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The Jane Austen Book Club

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This description may be from another edition of this product. In California's central valley, five women and one man join to discuss Jane Austen's novels. Over the six months they get together, marriages are tested, affairs begin, unsuitable arrangements become...

Customer Reviews

5 ratings

I Loved This Book

I see here that not everyone agrees with me, but I loved The Jane Austen Book Club. I thought it was cleverly written with wonderful characters and very, very witty. The premise is this: a loosely-connected group of acquaintences forms a book club to discuss Jane Austen's works. Each chapter of the novel focuses both on the Austen book at hand, and the life of the book club member hosting the meeting that month. With six members of the club--well, you are not going to be able to get into the nitty gritty of each member's life without a long, drawn-out magnum opus. Fowler instead chooses to focus on a few events in the various character's lives. They all know each other, so the various members pop up in the other chapters as well. The novel is narrated by all of the book club members, speaking as one voice, which Fowler uses to her advantage on many humorous occasions. Each character is wonderful, yet flawed. The novel is a comedy of manners in the modern sense. You will recognize parts of yourself and others you know in many of the characters. There is no true "plot" to this story, although the love lives of many of the members, while unresolved at the beginning of the novel, resolve themselves towards the end. The lack of plot doesn't matter, however, in this truly cleverly written, enjoyable, engaging novel. I think this one is a must for anyone who loves to read--you don't have to be an Austen fan to enjoy it. I for one think this novel deserves the hype, and believe me, I was pretty sceptical at first. Enjoy this one: it is a treasure.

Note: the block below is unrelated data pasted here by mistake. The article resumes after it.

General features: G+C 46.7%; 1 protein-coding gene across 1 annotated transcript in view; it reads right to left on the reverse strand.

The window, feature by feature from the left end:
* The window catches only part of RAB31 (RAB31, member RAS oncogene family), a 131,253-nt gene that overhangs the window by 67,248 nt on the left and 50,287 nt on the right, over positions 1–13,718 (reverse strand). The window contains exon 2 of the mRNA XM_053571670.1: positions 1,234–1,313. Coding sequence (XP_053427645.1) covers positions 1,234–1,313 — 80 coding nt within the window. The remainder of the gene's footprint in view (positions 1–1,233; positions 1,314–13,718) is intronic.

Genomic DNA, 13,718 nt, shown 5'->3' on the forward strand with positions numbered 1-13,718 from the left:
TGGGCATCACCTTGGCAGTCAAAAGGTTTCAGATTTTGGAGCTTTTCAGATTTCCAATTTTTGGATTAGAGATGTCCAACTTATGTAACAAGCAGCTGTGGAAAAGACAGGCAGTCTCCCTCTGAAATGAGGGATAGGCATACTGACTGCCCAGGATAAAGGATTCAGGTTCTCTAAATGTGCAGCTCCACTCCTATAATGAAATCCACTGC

"We" is "I"

When, on page 5 of this delightful, ironic homage to Jane Austen, the narrator lists the "six of us" -- the six members of "The Jane Austen Book Club" -- the reader should recognize that the narrator is herself one of those club members. Which one? The novel leaves us guessing, as we explore each member's point-of-view, personal experiences and individual response to Jane Austen. Karen Joy Fowler is not so pretentious or presumptious as to invade Austen's authorial territory. She does not attempt to imitate or reinvent the "master." Instead, she keeps it light, offering a modern romance of manners in which we learn a little, but not alot about each character and a little, but not alot about each Austen novel. (As one reviewer notes here, the plot summaries aren't offered until the end of the book -- that's no accident.) In short, this novel is an homage to Jane Austen that is both respectful and self-depreciating, loving and mirthful, joyous and rueful. Much like Austen herself, whose spirit is evoked rather than dragged onto the table in this very enjoyable book.Having presented the Jane Austen read and appreciated by each character, the narrator (who may be Jocelyn -- or could Ms. Austen herself be the silent, but observant, guest at the banquet?) closes with a series of quotations from Austen, each of which appears randomly in a fortune-telling ball, but is rejected if doesn't reflect the desires of the questioner. We end up with the quotation that the narrator prefers, but are left to wonder who has really had the last word, the reader, the narrator or Jane Austen. The answer is obviously: all three. The novel has no single meaning, and the reader no single interpretation; "The mere habit of learning to love is the thing." (Jane Austen , 1775-1817)